Kate Simon’s raw, honest account of her life in her three-volume memoir was hailed by the New York Times Book Review as “a classic of autobiography.” After immigrating to America with her family at age four, Simon resisted her father’s ambitions to make her leave school to become a concert pianist, instead studying English literature at Hunter College. She then married Steve Simon, a deaf endocrinologist, but after losing her husband to a brain tumor, she married again in 1947, hoping to provide her daughter Lexie with a father. After her daughter’s death, she divorced in 1959. She travelled widely and from 1959–1978 wrote a series of guidebooks called Places and Pleasures for Meridian Books. She then wrote her memoirs, Bronx Primitive: Portraits of a Childhood in 1982, Wider World: Portraits of an Adolescence in 1986, and Etchings in an Hourglass in 1990. The books were shocking for their discussion of her mother’s abortions, her own early experiences of sexual abuse, her political, artistic, and sexual explorations in college, her affairs, and her painful second marriage. But they also showcased an independent woman who spent her life searching for meaning and finding it in the most unlikely places.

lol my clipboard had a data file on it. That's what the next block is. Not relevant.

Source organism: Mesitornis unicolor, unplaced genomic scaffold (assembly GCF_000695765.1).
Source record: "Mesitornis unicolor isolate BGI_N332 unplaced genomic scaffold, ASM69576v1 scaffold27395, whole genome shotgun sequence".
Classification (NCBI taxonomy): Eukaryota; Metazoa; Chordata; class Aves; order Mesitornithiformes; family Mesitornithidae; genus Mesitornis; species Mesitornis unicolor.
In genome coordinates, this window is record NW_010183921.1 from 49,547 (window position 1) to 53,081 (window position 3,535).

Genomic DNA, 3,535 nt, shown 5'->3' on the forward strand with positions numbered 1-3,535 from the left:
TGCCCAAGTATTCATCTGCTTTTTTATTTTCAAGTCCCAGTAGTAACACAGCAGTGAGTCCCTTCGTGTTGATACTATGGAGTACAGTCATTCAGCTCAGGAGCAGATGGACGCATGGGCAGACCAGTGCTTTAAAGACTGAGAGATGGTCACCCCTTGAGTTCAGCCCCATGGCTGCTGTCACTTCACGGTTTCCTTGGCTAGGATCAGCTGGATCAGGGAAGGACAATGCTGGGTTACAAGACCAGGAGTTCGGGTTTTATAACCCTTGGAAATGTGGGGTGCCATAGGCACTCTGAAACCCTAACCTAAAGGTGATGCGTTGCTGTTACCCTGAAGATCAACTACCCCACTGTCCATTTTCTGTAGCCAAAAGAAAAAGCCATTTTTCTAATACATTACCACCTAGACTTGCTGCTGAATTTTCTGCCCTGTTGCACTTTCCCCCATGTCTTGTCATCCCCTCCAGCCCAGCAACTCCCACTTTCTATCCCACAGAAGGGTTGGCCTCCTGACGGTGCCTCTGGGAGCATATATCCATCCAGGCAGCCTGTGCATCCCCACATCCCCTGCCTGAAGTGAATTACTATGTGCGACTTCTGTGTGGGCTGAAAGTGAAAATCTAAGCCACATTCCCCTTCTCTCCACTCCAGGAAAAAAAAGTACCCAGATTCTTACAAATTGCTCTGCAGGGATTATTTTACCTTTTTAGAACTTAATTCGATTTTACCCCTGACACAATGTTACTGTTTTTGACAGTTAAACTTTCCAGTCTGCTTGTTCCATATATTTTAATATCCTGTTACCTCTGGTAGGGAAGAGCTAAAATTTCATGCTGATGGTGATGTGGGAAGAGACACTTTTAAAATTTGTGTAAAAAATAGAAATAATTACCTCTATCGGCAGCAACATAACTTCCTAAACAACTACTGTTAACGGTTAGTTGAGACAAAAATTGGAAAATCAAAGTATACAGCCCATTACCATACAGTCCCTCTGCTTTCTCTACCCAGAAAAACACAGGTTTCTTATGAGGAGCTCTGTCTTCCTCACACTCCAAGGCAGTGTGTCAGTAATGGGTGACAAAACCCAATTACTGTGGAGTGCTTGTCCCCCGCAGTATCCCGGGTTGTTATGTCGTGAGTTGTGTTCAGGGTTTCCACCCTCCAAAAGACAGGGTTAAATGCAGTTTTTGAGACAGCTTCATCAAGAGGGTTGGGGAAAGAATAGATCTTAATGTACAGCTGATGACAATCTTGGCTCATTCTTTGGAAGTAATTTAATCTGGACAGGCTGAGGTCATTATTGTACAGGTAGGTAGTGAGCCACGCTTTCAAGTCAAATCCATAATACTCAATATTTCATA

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Jewish Women's Archive. "Kate Simon." (Viewed on April 25, 2019) <https://jwa.org/people/simon-kate>.